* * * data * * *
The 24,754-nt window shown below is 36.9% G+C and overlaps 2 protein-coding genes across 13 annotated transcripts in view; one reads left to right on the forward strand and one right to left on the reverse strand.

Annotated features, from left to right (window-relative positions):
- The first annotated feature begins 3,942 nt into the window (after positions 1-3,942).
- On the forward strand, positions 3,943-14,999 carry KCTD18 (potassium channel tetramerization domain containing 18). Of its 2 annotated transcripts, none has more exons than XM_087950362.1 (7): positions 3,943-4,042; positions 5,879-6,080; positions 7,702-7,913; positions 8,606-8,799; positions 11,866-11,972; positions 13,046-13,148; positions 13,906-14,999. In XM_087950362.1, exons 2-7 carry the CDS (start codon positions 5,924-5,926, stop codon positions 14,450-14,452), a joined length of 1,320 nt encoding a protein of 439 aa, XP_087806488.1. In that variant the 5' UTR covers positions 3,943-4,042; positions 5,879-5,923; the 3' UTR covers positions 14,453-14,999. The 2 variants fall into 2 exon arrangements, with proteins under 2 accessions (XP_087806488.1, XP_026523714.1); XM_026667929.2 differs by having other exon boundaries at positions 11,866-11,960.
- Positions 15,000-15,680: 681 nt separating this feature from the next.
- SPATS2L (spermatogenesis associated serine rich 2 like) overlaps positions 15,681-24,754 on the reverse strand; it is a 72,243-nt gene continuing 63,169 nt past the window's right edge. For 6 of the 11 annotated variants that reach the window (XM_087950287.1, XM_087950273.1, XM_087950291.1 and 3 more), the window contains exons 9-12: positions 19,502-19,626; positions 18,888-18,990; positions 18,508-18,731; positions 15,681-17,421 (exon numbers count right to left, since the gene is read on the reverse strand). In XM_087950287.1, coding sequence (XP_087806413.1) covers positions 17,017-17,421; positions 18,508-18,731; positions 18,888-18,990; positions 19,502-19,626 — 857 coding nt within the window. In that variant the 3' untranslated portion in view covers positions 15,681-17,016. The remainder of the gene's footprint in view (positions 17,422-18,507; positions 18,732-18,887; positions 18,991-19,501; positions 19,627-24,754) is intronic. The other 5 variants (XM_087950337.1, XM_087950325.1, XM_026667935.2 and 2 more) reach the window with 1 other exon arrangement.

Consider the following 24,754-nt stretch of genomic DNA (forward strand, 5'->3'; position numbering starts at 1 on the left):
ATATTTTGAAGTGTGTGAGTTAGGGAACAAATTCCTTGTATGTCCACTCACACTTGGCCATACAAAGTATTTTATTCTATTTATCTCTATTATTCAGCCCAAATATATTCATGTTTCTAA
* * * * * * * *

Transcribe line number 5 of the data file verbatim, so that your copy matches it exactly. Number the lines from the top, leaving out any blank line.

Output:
- Positions 15,000-15,680: 681 nt separating this feature from the next.